On June 16, 2008, WJO was traveling northbound in St. Lucie County on Florida’s Turnpike at a speed estimated to be greater than 100 mph. Trooper Adam Johnson initiated a traffic stop which resulted in a speeding ticket and a criminal charge of driving while license was suspended or revoked (DWLS). Defendant retained Jeffrey H. Garland to assist in evaluating this matter.
This case illustrates, yet again, the saying: “No good deed goes unpunished”. WJO had received notification that his driver license would be suspended for 30 days because of too many points. The suspension would not go into effect until June 17, 2008, but WJO decided to surrender his license on June 13. Even though he had surrendered his license, WJO was driving on June 16, which was the day before the suspension was to go into effect.
Attorney Garland brought these facts to the prosecutor’s attention. He pointed out that the State could, at best, establish that WJO was driving without a valid license, because DMV had “cancelled” the license upon receiving it. Upon consideration, the prosecutor agreed that the DWLS charge could not be proven. WJO was permitted to plea to a lesser charge of driving without a license. The court withheld adjudication of guilt. Court costs were payable within 30 days. There was no probation.
The reduction in charge from DWLS to no DL was a significant benefit. Any person who is “convicted of three “major” offenses within a 5-year period of time is subject to being declared an habitual traffic offender (HTO)”. A person who is declared an HTO will have their DL’s revoked for a period of five years, with no eligibility for a permit until one year of the revocation has been completed. A person who is driving in violation of an HTO revocation may be prosecuted for a felony.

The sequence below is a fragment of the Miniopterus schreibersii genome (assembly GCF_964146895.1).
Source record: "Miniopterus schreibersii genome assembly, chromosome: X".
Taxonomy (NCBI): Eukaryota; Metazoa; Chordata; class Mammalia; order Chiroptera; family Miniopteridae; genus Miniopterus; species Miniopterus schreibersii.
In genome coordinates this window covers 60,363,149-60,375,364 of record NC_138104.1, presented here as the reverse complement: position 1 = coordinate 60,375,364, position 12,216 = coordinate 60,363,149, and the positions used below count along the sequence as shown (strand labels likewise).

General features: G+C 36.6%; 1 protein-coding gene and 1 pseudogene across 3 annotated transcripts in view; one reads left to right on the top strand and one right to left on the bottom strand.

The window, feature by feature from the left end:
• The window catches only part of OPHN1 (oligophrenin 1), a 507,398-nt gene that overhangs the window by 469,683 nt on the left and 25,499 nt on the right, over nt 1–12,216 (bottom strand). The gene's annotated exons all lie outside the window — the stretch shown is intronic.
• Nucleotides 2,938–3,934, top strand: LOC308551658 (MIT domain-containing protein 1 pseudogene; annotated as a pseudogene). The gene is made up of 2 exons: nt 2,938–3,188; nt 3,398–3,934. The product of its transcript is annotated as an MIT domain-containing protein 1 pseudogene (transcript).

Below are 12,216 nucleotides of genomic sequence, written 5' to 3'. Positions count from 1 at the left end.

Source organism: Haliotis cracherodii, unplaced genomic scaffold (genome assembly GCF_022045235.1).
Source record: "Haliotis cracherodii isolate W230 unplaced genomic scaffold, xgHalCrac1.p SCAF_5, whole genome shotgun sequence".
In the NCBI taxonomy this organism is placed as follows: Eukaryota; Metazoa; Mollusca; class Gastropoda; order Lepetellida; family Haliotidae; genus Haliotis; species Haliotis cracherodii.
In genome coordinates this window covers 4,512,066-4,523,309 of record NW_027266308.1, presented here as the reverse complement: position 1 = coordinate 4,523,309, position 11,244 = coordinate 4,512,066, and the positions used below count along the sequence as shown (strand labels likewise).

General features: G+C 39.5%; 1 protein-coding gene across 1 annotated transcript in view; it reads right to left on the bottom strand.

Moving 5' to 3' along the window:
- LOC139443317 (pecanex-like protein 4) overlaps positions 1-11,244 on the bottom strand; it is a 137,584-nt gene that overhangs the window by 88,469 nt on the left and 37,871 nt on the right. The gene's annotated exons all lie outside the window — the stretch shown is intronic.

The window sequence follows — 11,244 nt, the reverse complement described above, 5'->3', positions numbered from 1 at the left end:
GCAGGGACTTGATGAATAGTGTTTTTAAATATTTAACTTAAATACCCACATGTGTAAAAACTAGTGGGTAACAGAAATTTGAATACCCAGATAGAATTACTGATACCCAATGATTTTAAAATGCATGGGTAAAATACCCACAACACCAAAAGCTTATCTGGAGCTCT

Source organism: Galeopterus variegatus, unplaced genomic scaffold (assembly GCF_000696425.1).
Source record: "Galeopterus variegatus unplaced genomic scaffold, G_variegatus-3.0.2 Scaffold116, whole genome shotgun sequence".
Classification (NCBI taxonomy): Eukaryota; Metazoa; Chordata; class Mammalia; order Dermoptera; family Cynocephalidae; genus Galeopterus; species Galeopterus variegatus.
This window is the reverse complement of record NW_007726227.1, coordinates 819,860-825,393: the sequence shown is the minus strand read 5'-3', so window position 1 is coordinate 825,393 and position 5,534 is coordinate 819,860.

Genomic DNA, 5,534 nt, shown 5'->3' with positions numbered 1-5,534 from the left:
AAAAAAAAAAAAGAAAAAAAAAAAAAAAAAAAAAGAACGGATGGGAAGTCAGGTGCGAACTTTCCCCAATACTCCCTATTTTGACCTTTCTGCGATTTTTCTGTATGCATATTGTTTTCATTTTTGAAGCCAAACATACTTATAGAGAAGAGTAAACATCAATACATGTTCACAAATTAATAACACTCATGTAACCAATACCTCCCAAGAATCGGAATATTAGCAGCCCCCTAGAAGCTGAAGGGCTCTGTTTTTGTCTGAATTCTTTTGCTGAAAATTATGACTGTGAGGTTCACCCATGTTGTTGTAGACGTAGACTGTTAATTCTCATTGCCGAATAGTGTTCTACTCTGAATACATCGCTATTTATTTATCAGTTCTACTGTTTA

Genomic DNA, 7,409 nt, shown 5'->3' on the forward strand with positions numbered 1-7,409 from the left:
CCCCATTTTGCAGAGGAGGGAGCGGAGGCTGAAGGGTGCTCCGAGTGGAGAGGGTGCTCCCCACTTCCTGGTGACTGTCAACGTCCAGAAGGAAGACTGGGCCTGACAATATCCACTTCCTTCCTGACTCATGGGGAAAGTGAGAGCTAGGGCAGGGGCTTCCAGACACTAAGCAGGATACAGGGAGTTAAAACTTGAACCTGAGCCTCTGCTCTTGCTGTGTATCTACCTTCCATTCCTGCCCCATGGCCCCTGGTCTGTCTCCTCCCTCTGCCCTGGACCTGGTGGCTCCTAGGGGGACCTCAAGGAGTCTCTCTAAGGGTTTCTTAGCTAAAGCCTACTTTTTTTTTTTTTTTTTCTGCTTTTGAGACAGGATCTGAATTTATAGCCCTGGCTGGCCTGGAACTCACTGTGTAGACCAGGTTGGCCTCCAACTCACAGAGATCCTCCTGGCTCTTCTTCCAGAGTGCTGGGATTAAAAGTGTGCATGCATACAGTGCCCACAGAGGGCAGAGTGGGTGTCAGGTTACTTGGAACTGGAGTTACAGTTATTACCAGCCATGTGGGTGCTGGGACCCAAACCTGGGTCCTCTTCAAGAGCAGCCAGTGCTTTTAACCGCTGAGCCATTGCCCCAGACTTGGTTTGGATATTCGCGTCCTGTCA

A first offense DWLS may be punished either as a 60-day misdemeanor, if there is knowledge, or as a non-criminal infraction, if there is no knowledge of the suspension. Properly characterizing a charge is essential in determining whether a person is guilty or, if guilty, what the penalty might be. Driving histories are notoriously inaccurate. The client should retain an attorney who is experienced and capable of evaluating the sufficiency of the criminal history.
Attorney Garland has encountered numerous instances where driving history notations are inaccurate. Many times, these inaccuracies can be proven through official court records or by other means. Just because a driving history says an offense was committed does not make it so.